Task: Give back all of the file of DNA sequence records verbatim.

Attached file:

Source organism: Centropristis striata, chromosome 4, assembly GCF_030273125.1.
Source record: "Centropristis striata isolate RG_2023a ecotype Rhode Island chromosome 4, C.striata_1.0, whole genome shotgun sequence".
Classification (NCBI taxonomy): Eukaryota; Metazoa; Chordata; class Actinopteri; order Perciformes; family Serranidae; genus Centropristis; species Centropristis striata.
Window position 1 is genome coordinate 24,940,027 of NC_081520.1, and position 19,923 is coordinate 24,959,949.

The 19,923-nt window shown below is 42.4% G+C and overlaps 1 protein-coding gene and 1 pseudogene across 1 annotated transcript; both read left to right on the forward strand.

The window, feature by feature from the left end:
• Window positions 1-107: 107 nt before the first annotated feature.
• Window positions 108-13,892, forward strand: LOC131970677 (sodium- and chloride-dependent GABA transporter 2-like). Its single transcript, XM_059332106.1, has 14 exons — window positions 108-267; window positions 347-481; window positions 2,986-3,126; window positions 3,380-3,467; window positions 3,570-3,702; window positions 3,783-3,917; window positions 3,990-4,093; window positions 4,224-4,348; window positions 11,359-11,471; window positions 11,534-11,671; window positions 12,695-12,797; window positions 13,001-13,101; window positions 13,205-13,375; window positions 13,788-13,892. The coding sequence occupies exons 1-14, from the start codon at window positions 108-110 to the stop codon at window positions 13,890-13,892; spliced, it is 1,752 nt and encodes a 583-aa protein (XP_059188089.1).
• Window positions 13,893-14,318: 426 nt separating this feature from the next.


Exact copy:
Source organism: Centropristis striata, chromosome 4, assembly GCF_030273125.1.
Source record: "Centropristis striata isolate RG_2023a ecotype Rhode Island chromosome 4, C.striata_1.0, whole genome shotgun sequence".
Classification (NCBI taxonomy): Eukaryota; Metazoa; Chordata; class Actinopteri; order Perciformes; family Serranidae; genus Centropristis; species Centropristis striata.
Window position 1 is genome coordinate 24,940,027 of NC_081520.1, and position 19,923 is coordinate 24,959,949.

The 19,923-nt window shown below is 42.4% G+C and overlaps 1 protein-coding gene and 1 pseudogene across 1 annotated transcript; both read left to right on the forward strand.

The window, feature by feature from the left end:
• Window positions 1-107: 107 nt before the first annotated feature.
• Window positions 108-13,892, forward strand: LOC131970677 (sodium- and chloride-dependent GABA transporter 2-like). Its single transcript, XM_059332106.1, has 14 exons — window positions 108-267; window positions 347-481; window positions 2,986-3,126; window positions 3,380-3,467; window positions 3,570-3,702; window positions 3,783-3,917; window positions 3,990-4,093; window positions 4,224-4,348; window positions 11,359-11,471; window positions 11,534-11,671; window positions 12,695-12,797; window positions 13,001-13,101; window positions 13,205-13,375; window positions 13,788-13,892. The coding sequence occupies exons 1-14, from the start codon at window positions 108-110 to the stop codon at window positions 13,890-13,892; spliced, it is 1,752 nt and encodes a 583-aa protein (XP_059188089.1).
• Window positions 13,893-14,318: 426 nt separating this feature from the next.